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    • If your family is hesitant about switching, ask them to consider how much money they spend on paper bags and grocery bags every year. Then, compare that to the one-time cost of reusable bags.
  6. Send e-cards. Lots of people like to send greeting cards for birthdays, holidays, and other events, and this leads to plenty of paper waste. Not only is the card itself paper, but it’s also sent in a paper envelope. Instead of sending paper greeting cards to all your friends and family in the mail, send electronic greeting cards for future celebrations.
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    • There are lots of e-card services out there that allow you to personalize designs, messages, and graphics to suit your taste and the type of celebration.
    • E-cards are also great for sending out invitations to parties, weddings, and other events.
  7. Read e-books or library books. Books are great resources for school and work projects, and they're great to read as a leisure activity. But printed books are still made with paper, so you can save paper by using public versions of books that are available at the library, or by reading electronic copies instead.
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    • Buying used books is also a good idea, because you're reusing something that’s already been printed.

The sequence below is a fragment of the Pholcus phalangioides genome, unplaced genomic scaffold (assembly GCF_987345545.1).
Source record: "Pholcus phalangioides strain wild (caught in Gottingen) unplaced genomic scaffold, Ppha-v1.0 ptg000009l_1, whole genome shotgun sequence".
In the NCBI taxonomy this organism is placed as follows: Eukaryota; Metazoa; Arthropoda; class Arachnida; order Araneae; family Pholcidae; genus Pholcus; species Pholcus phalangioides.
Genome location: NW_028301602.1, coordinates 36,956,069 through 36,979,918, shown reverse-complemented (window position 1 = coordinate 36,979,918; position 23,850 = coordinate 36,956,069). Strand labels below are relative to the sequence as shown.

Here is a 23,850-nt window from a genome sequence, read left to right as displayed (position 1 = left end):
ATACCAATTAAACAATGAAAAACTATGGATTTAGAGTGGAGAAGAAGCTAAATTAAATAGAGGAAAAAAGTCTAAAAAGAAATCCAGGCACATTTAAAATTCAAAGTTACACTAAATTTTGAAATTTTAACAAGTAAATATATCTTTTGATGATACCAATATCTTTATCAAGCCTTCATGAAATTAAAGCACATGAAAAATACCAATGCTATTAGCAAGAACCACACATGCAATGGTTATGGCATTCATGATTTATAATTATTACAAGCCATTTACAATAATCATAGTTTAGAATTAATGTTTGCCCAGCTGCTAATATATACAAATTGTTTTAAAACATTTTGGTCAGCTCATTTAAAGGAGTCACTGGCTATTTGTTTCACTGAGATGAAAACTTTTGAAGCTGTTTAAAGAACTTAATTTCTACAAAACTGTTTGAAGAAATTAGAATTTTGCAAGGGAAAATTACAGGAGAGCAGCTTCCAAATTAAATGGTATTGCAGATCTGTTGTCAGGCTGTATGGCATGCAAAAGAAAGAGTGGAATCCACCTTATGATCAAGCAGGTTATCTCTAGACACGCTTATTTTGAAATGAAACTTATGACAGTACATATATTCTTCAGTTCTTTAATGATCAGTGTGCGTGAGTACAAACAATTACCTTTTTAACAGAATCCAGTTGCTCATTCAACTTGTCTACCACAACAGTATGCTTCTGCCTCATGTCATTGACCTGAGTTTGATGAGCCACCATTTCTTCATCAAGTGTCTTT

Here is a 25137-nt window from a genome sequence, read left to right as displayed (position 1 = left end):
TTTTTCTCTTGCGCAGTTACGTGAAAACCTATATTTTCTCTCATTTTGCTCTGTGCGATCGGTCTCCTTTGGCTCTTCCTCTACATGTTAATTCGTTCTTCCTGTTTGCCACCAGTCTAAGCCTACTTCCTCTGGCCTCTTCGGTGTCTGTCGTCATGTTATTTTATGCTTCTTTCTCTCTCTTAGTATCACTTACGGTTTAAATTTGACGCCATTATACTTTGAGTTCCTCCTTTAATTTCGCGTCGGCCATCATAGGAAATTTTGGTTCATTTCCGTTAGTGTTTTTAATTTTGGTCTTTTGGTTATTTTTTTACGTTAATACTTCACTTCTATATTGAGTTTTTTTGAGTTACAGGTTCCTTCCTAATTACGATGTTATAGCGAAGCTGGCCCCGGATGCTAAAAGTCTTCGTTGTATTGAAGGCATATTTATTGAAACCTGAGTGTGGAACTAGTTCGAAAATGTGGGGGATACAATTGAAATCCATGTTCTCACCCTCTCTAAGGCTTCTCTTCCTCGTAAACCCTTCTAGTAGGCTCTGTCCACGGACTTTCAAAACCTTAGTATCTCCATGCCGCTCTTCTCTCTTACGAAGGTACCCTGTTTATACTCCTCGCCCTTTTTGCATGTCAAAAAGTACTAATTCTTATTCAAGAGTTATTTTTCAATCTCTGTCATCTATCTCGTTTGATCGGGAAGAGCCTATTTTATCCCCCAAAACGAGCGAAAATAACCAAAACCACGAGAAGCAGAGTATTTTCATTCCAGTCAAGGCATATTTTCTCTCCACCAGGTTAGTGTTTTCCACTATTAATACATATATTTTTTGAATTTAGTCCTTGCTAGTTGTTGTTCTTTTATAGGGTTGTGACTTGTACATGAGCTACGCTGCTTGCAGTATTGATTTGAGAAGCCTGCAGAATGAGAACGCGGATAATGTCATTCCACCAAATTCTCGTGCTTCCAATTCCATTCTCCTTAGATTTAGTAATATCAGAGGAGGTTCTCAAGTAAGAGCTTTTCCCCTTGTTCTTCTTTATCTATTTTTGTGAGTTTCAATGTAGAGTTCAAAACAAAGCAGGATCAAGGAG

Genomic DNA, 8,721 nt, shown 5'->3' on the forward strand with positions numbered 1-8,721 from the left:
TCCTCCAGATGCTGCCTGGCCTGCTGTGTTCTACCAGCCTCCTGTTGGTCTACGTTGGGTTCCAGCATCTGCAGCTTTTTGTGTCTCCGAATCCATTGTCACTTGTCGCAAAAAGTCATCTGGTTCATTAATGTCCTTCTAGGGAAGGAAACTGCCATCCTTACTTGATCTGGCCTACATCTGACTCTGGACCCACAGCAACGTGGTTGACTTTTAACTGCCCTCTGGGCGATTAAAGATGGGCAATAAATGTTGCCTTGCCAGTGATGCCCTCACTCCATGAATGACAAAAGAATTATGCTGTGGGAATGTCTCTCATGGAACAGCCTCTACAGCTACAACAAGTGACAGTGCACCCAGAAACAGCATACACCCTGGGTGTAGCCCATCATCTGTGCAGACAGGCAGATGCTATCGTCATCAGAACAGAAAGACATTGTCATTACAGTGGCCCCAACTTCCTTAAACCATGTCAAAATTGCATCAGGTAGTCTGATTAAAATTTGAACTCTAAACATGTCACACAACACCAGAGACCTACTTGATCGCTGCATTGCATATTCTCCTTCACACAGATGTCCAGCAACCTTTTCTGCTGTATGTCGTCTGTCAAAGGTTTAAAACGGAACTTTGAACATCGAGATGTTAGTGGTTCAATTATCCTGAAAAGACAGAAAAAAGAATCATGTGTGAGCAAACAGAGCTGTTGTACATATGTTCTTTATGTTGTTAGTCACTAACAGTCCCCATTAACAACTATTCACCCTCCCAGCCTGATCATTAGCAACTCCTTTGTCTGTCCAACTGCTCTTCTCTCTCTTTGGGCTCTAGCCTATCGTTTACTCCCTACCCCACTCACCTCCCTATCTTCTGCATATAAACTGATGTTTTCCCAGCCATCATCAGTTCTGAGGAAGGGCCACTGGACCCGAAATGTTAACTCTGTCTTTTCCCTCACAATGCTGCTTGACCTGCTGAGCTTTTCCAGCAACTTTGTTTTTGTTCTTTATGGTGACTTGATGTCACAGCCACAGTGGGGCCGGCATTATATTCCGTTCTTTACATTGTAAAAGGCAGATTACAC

8. Use computers instead of notebooks for school and work. School and work notebooks are a great way to keep track of things you're supposed to learn and projects you're working on, but you can save paper by keeping electronic notes instead. That way, you don’t have to rely on paper notebooks, and you can always have your notes saved to your computer.
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    • If you're in school, ask your teacher if it’s OK that you take notes on a computer or laptop instead of in a notebook.

[Edit]Cutting Down on Paper Products

  1. Don’t use products that come with excessive packaging. One of the biggest culprits for creating paper waste is consumer packaging that’s used to wrap and label food, toys, clothes, and other goods. To help save paper, buy products that have been made with minimal or no packaging.
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    • Many of today’s consumer items are wrapped multiple times, such as a candy that comes in an individual wrapper, within a bag that’s also placed inside a box. Instead, look for packaging that has a sticker instead of a full box, for instance, or a tag instead of an entire container. Similarly, buy items that haven't been wrapped multiple times.
    • Buying in bulk is a good way to reduce paper waste from packaging. Next time you or your family go shopping, make sure you take reusable bags and buy what you can in bulk.
  2. Dine in instead of using takeout containers at restaurants. Another large contributor to paper waste is takeout food containers, which are often made of paper products or packed in paper bags. Next time you and your family decide to eat out for a meal, request that you sit down in the restaurant instead of taking the food in to-go containers.
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    • Most fast food restaurants use paper products to individually wrap all food, so ask your family if you can eat at a conventional sit-down restaurant for your next night out.